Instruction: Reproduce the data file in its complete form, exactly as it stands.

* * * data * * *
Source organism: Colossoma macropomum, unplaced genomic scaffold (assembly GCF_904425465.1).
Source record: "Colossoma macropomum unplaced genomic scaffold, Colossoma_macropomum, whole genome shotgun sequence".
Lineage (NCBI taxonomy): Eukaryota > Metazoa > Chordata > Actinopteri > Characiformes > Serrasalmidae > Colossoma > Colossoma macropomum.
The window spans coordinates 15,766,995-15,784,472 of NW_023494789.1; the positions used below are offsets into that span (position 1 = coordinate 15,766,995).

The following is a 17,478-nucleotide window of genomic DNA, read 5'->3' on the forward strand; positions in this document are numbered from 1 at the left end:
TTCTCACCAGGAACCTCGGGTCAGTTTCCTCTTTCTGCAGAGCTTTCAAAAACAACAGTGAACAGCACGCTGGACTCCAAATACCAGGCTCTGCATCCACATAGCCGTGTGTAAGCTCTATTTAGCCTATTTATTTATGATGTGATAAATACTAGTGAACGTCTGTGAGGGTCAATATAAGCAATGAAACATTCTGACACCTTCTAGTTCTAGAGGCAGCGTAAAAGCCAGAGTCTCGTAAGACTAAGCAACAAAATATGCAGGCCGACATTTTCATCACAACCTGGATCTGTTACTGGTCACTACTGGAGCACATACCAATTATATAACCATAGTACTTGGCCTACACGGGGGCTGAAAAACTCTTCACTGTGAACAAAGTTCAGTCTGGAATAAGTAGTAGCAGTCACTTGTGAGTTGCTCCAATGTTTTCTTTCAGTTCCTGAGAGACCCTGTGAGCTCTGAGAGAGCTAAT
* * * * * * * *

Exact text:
Source organism: Colossoma macropomum, unplaced genomic scaffold (assembly GCF_904425465.1).
Source record: "Colossoma macropomum unplaced genomic scaffold, Colossoma_macropomum, whole genome shotgun sequence".
Lineage (NCBI taxonomy): Eukaryota > Metazoa > Chordata > Actinopteri > Characiformes > Serrasalmidae > Colossoma > Colossoma macropomum.
The window spans coordinates 15,766,995-15,784,472 of NW_023494789.1; the positions used below are offsets into that span (position 1 = coordinate 15,766,995).

The following is a 17,478-nucleotide window of genomic DNA, read 5'->3' on the forward strand; positions in this document are numbered from 1 at the left end:
TTCTCACCAGGAACCTCGGGTCAGTTTCCTCTTTCTGCAGAGCTTTCAAAAACAACAGTGAACAGCACGCTGGACTCCAAATACCAGGCTCTGCATCCACATAGCCGTGTGTAAGCTCTATTTAGCCTATTTATTTATGATGTGATAAATACTAGTGAACGTCTGTGAGGGTCAATATAAGCAATGAAACATTCTGACACCTTCTAGTTCTAGAGGCAGCGTAAAAGCCAGAGTCTCGTAAGACTAAGCAACAAAATATGCAGGCCGACATTTTCATCACAACCTGGATCTGTTACTGGTCACTACTGGAGCACATACCAATTATATAACCATAGTACTTGGCCTACACGGGGGCTGAAAAACTCTTCACTGTGAACAAAGTTCAGTCTGGAATAAGTAGTAGCAGTCACTTGTGAGTTGCTCCAATGTTTTCTTTCAGTTCCTGAGAGACCCTGTGAGCTCTGAGAGAGCTAAT